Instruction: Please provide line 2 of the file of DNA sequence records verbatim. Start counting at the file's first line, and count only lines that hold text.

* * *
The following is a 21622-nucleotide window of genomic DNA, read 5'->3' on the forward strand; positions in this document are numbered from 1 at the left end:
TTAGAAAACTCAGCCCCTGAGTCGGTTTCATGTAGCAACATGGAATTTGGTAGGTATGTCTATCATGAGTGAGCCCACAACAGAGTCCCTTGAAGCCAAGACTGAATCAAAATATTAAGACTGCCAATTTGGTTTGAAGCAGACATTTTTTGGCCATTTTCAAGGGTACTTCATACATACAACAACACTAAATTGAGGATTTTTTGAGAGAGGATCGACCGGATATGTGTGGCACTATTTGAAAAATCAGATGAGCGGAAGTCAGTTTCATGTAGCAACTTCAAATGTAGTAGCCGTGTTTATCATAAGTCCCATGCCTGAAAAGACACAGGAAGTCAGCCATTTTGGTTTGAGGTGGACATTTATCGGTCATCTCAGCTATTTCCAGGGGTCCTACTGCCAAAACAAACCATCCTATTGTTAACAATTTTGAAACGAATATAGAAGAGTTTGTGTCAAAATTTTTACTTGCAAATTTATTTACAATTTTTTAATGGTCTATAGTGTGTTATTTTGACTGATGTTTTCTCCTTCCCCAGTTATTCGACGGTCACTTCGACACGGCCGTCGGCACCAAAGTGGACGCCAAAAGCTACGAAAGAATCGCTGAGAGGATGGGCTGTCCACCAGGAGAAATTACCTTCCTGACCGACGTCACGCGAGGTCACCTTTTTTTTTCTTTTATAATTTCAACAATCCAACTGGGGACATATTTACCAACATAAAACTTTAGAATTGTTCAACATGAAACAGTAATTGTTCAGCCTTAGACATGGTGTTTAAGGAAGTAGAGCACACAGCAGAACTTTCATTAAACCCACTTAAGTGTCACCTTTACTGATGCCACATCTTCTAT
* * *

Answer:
TTAGAAAACTCAGCCCCTGAGTCGGTTTCATGTAGCAACATGGAATTTGGTAGGTATGTCTATCATGAGTGAGCCCACAACAGAGTCCCTTGAAGCCAAGACTGAATCAAAATATTAAGACTGCCAATTTGGTTTGAAGCAGACATTTTTTGGCCATTTTCAAGGGTACTTCATACATACAACAACACTAAATTGAGGATTTTTTGAGAGAGGATCGACCGGATATGTGTGGCACTATTTGAAAAATCAGATGAGCGGAAGTCAGTTTCATGTAGCAACTTCAAATGTAGTAGCCGTGTTTATCATAAGTCCCATGCCTGAAAAGACACAGGAAGTCAGCCATTTTGGTTTGAGGTGGACATTTATCGGTCATCTCAGCTATTTCCAGGGGTCCTACTGCCAAAACAAACCATCCTATTGTTAACAATTTTGAAACGAATATAGAAGAGTTTGTGTCAAAATTTTTACTTGCAAATTTATTTACAATTTTTTAATGGTCTATAGTGTGTTATTTTGACTGATGTTTTCTCCTTCCCCAGTTATTCGACGGTCACTTCGACACGGCCGTCGGCACCAAAGTGGACGCCAAAAGCTACGAAAGAATCGCTGAGAGGATGGGCTGTCCACCAGGAGAAATTACCTTCCTGACCGACGTCACGCGAGGTCACCTTTTTTTTTCTTTTATAATTTCAACAATCCAACTGGGGACATATTTACCAACATAAAACTTTAGAATTGTTCAACATGAAACAGTAATTGTTCAGCCTTAGACATGGTGTTTAAGGAAGTAGAGCACACAGCAGAACTTTCATTAAACCCACTTAAGTGTCACCTTTACTGATGCCACATCTTCTAT